But truthfully, it really is the correct way for marinas to calc costs/expenses as well as to insure safety for berthed boats, water born boats, and dock walking pedestrians. Be a real bitch for all parties concerned to have a swim step or dink and davits ripped off by a passing craft... or God forbid... an eye punctured by an anchor’s or pulpit’s protrusion while dock walking. So far as end dock tie-ups; the money for marina is in every foot of dock used.

Around here slips usually come in the 30, 35, 40... multiples of “5”. That way we’re not paying for the marina's actual OAL of our craft... but usually just a bit more so our boat really fits fully in the slip. Our 34 LOA Tolly measures a marina’s OAL at 37’6”. We rent 40’ or longer berths.

Happy Boating Daze!

PS: BTW Walt, how's your boat's eng temp doing?? Ever get opp to try Syn-oil for comparison to Dino-oil for temp reasons?
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Old 07-15-2013, 12:41 PM   #17
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PS: BTW Walt, how's your boat's eng temp doing?? Ever get opp to try Syn-oil for comparison to Dino-oil for temp reasons?
My engine continues to run at 192 at all settings above 1800rpm. It cools slightly at idle but seems to be happy at those temps. Yes, I'm coming up on an oil change (most likely this fall) and fully intend to try the synthetic. I will keep the Forum posted.
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Old 07-15-2013, 12:57 PM   #18
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Captain K - That's correct... regarding registration and other “official” measurement purposes for a boat. However... for dockage slip needs and resulting fees marinas often calculate boat length by adding any appendage on bow or stern to the official LOA, i.e. pulpits, anchor extensions, swim steps... etc. This is sometimes called OAL - Over All Length; as marinas figure what slip your boat needs to be sure and not have appendages sticking out water end of slip in the way of passing boats or in the way of dock walkers on the other end of slip.
Sadly true. Funny story...some years ago I signed a contract with a marina for a slip. The contract used the term LOA, which it did not define. I challenged the marina later when they tried to slap me with back fees charging for my bowsprit which was 4 feet long. Our disagreement went to arbitration, as the contract stipulated. I was able to convince the arbitrator to consider Chapman's definition of LOA as coming from a reputable and unbiased source. I also presented identical USCG definitions from 46 CFR. She, the arbitrator, ruled in my favor. The marina owners later amended their contracts. It sometimes helps to know the facts rather than what everybody thinks are facts. The boating world is rife with such misconceptions. Marina owners are no exception.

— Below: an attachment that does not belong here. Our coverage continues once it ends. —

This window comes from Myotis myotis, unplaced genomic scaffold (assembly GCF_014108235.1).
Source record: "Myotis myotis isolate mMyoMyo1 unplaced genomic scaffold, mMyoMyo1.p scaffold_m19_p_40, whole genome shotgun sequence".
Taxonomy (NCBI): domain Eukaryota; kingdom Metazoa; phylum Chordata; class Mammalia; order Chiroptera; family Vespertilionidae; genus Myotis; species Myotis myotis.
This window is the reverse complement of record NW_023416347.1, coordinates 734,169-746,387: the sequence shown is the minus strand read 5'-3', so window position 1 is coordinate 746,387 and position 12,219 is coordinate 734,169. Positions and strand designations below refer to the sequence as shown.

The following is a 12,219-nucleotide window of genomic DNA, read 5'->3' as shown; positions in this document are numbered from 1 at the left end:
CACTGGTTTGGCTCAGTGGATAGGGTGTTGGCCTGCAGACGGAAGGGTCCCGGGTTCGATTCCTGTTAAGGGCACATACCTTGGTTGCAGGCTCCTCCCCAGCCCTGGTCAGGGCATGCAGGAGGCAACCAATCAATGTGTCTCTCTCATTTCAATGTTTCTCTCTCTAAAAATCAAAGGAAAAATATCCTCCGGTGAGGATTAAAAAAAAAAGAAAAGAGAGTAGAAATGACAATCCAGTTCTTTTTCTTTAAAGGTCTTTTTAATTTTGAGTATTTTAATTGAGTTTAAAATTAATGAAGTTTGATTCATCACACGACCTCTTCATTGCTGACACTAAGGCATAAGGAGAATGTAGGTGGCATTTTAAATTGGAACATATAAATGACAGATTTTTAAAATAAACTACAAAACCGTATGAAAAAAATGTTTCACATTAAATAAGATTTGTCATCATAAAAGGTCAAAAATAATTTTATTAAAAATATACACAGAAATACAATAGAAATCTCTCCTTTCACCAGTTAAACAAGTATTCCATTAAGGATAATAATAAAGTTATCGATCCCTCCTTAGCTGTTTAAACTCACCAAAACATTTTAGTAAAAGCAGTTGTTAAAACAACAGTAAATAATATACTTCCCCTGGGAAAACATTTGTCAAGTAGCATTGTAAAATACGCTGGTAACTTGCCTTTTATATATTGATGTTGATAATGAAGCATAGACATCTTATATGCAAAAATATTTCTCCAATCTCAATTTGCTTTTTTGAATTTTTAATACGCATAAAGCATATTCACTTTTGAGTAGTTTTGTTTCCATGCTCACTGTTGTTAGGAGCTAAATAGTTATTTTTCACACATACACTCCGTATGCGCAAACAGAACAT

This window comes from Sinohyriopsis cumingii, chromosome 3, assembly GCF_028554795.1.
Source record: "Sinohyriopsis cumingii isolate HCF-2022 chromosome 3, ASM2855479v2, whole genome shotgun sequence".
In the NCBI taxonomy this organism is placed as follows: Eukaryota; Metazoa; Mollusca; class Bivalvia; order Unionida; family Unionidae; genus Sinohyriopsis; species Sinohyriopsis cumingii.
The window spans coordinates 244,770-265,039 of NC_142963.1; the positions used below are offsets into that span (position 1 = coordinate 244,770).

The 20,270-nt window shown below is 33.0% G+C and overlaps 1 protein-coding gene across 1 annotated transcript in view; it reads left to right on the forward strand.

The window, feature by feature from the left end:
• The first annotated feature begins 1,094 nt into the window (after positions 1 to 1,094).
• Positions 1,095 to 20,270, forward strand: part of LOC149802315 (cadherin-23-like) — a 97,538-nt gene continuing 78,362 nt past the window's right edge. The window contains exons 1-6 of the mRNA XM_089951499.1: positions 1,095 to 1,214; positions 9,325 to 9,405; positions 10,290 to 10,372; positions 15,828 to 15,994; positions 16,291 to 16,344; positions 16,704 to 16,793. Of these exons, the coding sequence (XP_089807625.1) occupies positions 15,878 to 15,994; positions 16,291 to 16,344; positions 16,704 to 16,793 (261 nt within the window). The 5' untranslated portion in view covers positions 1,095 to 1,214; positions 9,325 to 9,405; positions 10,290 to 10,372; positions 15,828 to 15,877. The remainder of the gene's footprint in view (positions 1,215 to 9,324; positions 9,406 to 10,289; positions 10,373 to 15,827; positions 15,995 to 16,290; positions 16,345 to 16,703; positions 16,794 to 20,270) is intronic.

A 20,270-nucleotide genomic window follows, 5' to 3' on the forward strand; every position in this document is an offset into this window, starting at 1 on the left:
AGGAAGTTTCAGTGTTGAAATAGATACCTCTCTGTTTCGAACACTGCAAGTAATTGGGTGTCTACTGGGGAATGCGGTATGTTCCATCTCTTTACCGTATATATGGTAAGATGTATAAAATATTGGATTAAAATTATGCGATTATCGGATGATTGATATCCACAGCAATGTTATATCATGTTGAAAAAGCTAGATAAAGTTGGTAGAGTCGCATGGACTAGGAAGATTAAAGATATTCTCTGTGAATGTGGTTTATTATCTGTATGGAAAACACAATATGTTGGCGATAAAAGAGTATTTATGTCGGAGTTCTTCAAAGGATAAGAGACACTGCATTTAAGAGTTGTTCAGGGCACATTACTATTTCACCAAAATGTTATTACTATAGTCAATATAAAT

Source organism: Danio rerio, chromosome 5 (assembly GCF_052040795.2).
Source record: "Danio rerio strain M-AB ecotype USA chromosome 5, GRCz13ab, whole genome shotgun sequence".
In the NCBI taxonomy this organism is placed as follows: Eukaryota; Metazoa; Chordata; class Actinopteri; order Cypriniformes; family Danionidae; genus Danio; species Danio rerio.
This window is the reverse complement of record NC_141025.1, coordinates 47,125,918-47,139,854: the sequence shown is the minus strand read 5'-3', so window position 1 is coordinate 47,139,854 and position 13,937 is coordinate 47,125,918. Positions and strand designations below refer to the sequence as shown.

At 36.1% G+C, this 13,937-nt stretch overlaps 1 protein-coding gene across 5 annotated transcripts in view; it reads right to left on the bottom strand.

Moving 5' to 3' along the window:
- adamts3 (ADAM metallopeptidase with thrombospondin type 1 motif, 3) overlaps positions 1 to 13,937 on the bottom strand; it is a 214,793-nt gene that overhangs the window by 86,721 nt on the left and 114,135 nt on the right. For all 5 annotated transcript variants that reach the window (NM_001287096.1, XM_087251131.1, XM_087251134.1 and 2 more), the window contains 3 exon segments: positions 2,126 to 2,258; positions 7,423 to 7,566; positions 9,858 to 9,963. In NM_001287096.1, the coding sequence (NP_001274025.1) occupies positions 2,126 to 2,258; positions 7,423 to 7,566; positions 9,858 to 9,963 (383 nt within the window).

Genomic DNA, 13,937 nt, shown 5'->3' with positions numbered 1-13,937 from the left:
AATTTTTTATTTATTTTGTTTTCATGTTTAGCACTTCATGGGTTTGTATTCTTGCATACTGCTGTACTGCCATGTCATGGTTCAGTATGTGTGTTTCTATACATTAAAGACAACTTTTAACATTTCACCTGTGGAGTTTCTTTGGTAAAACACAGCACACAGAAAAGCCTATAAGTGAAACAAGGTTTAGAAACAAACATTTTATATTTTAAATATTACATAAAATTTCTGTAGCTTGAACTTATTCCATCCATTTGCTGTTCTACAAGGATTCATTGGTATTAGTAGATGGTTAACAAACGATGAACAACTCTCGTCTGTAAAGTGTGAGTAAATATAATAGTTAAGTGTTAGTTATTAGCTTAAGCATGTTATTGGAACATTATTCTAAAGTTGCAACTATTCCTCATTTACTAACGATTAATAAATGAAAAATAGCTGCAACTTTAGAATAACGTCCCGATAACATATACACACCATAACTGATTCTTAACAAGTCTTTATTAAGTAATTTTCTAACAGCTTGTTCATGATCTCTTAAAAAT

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Old 07-15-2013, 01:59 PM   #19
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Sadly true. Funny story...some years ago I signed a contract with a marina for a slip. The contract used the term LOA, which it did not define. I challenged the marina later when they tried to slap me with back fees charging for my bowsprit which was 4 feet long. Our disagreement went to arbitration, as the contract stipulated. I was able to convince the arbitrator to consider Chapman's definition of LOA as coming from a reputable and unbiased source. I also presented identical USCG definitions from 46 CFR. She, the arbitrator, ruled in my favor. The marina owners later amended their contracts. It sometimes helps to know the facts rather than what everybody thinks are facts. The boating world is rife with such misconceptions. Marina owners are no exception.
Good Job!

Many a slip twixt the cup and the lip!
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Old 07-15-2013, 07:07 PM   #20
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I guess I'm lucky. I pay for a 42' boat. The GB is called a 42 and that is what I said when I moved in. I have a 45' slip and I hang out about 3 feet They don't say a word.

But this is Los Angeles. We be cool.